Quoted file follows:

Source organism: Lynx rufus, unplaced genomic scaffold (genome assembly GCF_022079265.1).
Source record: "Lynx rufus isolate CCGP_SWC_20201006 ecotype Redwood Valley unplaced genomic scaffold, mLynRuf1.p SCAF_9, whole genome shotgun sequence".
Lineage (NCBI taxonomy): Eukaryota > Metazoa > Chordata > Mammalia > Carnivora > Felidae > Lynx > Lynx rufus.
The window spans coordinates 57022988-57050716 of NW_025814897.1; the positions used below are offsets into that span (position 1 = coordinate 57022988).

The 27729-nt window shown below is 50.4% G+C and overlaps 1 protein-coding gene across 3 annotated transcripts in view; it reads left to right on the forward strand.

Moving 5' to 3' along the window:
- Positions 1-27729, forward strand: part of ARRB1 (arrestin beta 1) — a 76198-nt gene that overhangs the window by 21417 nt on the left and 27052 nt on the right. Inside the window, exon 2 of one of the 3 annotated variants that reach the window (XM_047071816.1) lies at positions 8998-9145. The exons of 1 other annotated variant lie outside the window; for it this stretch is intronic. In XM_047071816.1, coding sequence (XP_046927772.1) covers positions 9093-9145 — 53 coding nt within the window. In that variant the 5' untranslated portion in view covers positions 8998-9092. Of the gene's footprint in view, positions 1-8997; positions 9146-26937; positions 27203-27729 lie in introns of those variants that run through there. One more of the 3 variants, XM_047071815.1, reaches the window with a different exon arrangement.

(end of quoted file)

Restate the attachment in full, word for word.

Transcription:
Source organism: Lynx rufus, unplaced genomic scaffold (genome assembly GCF_022079265.1).
Source record: "Lynx rufus isolate CCGP_SWC_20201006 ecotype Redwood Valley unplaced genomic scaffold, mLynRuf1.p SCAF_9, whole genome shotgun sequence".
Lineage (NCBI taxonomy): Eukaryota > Metazoa > Chordata > Mammalia > Carnivora > Felidae > Lynx > Lynx rufus.
The window spans coordinates 57022988-57050716 of NW_025814897.1; the positions used below are offsets into that span (position 1 = coordinate 57022988).

The 27729-nt window shown below is 50.4% G+C and overlaps 1 protein-coding gene across 3 annotated transcripts in view; it reads left to right on the forward strand.

Moving 5' to 3' along the window:
- Positions 1-27729, forward strand: part of ARRB1 (arrestin beta 1) — a 76198-nt gene that overhangs the window by 21417 nt on the left and 27052 nt on the right. Inside the window, exon 2 of one of the 3 annotated variants that reach the window (XM_047071816.1) lies at positions 8998-9145. The exons of 1 other annotated variant lie outside the window; for it this stretch is intronic. In XM_047071816.1, coding sequence (XP_046927772.1) covers positions 9093-9145 — 53 coding nt within the window. In that variant the 5' untranslated portion in view covers positions 8998-9092. Of the gene's footprint in view, positions 1-8997; positions 9146-26937; positions 27203-27729 lie in introns of those variants that run through there. One more of the 3 variants, XM_047071815.1, reaches the window with a different exon arrangement.